This post may seem a bit odd coming just one day after I wrote about the controversy surrounding behavioral economist, Dan Ariely.
While I personally don’t think it looks good for Dan, I’m hoping it’s an isolated incident and it doesn’t negate all the other research he has done. Plus, people are supposed to be presumed innocent until proven guilty.
What this means is that I will continue to share and comment on Dan’s biweekly advice column in the Wall Street Journal.
Here is an interesting letter he received this week:
My teenage daughter spends a lot of time watching dance videos on Tik-Tok. Last weekend we were at a fair, and she saw a group of teenagers doing a dance she had watched hundreds of times on her phone. She excitedly ran over to join them and told me to take a video, but right away she stumbled, stopped dancing, and insisted I delete the video from my phone. How did she go from being so excited about dancing to feeling so frustrated? —Joelle
And here is Dan’s response:
After watching the same dance routine so many times, your daughter had a lot of confidence in her ability to replicate it. It’s the same feeling of “I could totally do that” that people often have after watching cooking or home improvement shows on TV. But it’s a mistake to think that watching someone else doing something is the same as actually learning a skill.
In a 2018 study, participants were asked to watch a video of a person playing darts and then to rate their confidence in their own ability to play the game. People who watched the video 20 times felt more confident about their darts skill compared with those who watched it only once. But when the participants actually played darts, there was no relationship between how many times someone watched the video and their performance. Similar results were found in studies looking at juggling, moonwalking, and performing magic tricks.
The lesson for your daughter is clear: If she wants to learn a dance, there’s no substitute for practicing.
This one seems kind of obvious.
While watching a video may provide some useful insight on how to do something, it’s no substitute for doing the real thing.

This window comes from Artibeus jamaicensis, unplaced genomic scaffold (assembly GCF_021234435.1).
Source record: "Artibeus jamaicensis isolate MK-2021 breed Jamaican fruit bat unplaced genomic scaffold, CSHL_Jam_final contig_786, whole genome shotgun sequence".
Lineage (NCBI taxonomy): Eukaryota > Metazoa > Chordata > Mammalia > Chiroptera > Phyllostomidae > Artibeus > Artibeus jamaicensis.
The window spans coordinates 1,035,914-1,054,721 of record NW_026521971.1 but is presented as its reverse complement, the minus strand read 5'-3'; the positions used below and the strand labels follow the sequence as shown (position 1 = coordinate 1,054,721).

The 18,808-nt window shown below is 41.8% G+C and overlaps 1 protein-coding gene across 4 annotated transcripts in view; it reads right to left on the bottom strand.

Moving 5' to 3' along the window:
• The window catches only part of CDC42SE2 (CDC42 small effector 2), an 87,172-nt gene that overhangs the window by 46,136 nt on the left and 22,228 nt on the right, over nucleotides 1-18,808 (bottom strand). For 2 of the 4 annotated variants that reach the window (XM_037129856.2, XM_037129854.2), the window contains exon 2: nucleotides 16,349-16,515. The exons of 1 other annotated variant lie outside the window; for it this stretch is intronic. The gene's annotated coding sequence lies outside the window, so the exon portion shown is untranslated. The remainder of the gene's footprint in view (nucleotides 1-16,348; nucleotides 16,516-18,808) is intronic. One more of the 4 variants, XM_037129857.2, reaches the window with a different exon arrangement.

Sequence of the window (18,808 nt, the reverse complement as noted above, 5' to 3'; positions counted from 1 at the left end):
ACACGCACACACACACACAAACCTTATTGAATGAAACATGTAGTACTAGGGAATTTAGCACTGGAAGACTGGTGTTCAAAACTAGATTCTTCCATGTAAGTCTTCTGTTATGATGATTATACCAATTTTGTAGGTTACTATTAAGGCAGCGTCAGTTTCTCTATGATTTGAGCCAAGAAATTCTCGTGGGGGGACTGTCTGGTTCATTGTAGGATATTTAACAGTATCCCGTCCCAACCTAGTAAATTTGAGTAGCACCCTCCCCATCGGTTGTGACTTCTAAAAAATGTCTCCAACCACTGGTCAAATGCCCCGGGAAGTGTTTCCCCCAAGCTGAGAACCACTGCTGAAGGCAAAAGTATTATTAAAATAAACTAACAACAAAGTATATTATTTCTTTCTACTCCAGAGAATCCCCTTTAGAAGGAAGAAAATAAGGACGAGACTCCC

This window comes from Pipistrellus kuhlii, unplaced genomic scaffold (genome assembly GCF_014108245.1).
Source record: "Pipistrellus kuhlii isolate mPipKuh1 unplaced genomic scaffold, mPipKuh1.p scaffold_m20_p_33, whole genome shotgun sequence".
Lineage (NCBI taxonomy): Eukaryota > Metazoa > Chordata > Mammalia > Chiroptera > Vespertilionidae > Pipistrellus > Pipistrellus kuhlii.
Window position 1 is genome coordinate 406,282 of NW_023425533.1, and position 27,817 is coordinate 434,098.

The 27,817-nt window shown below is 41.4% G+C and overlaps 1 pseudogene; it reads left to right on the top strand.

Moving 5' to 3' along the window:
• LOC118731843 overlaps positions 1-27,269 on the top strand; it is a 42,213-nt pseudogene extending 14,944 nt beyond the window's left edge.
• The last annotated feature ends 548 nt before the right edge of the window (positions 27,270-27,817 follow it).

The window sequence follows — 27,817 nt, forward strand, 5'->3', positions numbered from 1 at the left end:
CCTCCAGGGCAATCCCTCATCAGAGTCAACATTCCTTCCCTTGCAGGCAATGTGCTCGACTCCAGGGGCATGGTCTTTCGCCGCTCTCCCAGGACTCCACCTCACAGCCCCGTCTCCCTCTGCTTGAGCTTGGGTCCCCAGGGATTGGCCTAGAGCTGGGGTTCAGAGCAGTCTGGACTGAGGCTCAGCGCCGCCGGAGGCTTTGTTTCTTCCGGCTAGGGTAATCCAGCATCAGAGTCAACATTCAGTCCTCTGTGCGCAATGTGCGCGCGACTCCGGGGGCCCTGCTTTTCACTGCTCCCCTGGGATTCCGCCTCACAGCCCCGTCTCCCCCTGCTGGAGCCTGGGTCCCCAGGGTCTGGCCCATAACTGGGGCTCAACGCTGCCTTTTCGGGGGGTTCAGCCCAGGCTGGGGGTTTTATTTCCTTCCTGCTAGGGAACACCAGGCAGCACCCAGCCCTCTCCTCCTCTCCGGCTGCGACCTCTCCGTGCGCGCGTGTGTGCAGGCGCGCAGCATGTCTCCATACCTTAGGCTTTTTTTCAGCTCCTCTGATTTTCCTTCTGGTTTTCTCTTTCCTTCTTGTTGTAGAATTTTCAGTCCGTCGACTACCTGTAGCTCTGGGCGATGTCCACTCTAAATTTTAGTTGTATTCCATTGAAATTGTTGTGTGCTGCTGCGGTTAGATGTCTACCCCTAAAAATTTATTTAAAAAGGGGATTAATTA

Ariely mentions juggling, and I have direct experience with this. If I am going to try and learn a new trick, watching a video of it, most likely several times, will be my starting point. But then when I try it myself, the odds of doing it correctly the first time, or even the fiftieth time, are quite slim. I know that it is going to take practice, and lots of it. And probably watching the video a few more times.
I also try and impress this upon my students, particularly when I try to teach Accounting. We often provide the students with the solutions to homework assignments after it is due. When it is then time to study for a test, we tell the students to try the homework again, but to not look at the solution until after they have given the homework a fair try. The danger is that they simply look at the solution, perhaps even over and over, and they think they know how to do the problem; it is not an effective learning strategy. When you just look at the solution without trying it yourself, you don’t know where the potential challenges might be.
Watching a video or just looking at a solution is too passive an approach; learning needs to be active, whether it is for accounting, juggling, or dancing.
But going back to the letter from Joelle shown above. I do have to admire her daughter for running out into the crowd and wanting to join in on the dance. That is something I would never, ever do. I think she has a bright future…